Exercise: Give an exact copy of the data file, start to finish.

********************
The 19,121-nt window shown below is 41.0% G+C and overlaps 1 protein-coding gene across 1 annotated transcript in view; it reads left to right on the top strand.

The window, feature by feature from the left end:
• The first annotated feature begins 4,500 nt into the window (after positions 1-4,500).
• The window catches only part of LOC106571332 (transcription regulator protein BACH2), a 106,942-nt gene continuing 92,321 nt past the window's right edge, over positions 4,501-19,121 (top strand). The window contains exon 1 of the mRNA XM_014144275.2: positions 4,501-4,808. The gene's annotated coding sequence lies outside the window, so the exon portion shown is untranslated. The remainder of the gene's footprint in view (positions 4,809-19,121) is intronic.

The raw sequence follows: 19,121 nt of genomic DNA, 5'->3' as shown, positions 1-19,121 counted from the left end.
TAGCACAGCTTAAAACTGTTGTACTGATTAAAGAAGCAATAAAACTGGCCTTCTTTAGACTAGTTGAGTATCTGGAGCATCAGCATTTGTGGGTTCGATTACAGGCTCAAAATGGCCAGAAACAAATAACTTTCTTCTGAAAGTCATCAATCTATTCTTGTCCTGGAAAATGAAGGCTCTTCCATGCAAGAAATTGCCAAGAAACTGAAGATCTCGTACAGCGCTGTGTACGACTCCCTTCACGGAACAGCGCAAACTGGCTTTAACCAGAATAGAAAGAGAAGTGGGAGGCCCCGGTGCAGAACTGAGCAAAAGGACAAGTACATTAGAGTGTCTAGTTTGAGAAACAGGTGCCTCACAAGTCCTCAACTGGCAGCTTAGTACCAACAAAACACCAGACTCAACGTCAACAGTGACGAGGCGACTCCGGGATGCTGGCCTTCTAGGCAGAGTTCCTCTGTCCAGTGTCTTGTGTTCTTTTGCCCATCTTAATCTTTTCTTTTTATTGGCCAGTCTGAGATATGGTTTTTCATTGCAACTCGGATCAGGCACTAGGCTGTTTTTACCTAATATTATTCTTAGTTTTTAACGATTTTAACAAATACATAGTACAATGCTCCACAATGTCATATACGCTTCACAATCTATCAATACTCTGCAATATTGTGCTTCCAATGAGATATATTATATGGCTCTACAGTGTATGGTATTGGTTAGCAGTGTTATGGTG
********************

The 19,121-nt window shown below is 41.0% G+C and overlaps 1 protein-coding gene across 1 annotated transcript in view; it reads left to right on the top strand.

The window, feature by feature from the left end:
• The first annotated feature begins 4,500 nt into the window (after positions 1-4,500).
• The window catches only part of LOC106571332 (transcription regulator protein BACH2), a 106,942-nt gene continuing 92,321 nt past the window's right edge, over positions 4,501-19,121 (top strand). The window contains exon 1 of the mRNA XM_014144275.2: positions 4,501-4,808. The gene's annotated coding sequence lies outside the window, so the exon portion shown is untranslated. The remainder of the gene's footprint in view (positions 4,809-19,121) is intronic.

The raw sequence follows: 19,121 nt of genomic DNA, 5'->3' as shown, positions 1-19,121 counted from the left end.
TAGCACAGCTTAAAACTGTTGTACTGATTAAAGAAGCAATAAAACTGGCCTTCTTTAGACTAGTTGAGTATCTGGAGCATCAGCATTTGTGGGTTCGATTACAGGCTCAAAATGGCCAGAAACAAATAACTTTCTTCTGAAAGTCATCAATCTATTCTTGTCCTGGAAAATGAAGGCTCTTCCATGCAAGAAATTGCCAAGAAACTGAAGATCTCGTACAGCGCTGTGTACGACTCCCTTCACGGAACAGCGCAAACTGGCTTTAACCAGAATAGAAAGAGAAGTGGGAGGCCCCGGTGCAGAACTGAGCAAAAGGACAAGTACATTAGAGTGTCTAGTTTGAGAAACAGGTGCCTCACAAGTCCTCAACTGGCAGCTTAGTACCAACAAAACACCAGACTCAACGTCAACAGTGACGAGGCGACTCCGGGATGCTGGCCTTCTAGGCAGAGTTCCTCTGTCCAGTGTCTTGTGTTCTTTTGCCCATCTTAATCTTTTCTTTTTATTGGCCAGTCTGAGATATGGTTTTTCATTGCAACTCGGATCAGGCACTAGGCTGTTTTTACCTAATATTATTCTTAGTTTTTAACGATTTTAACAAATACATAGTACAATGCTCCACAATGTCATATACGCTTCACAATCTATCAATACTCTGCAATATTGTGCTTCCAATGAGATATATTATATGGCTCTACAGTGTATGGTATTGGTTAGCAGTGTTATGGTG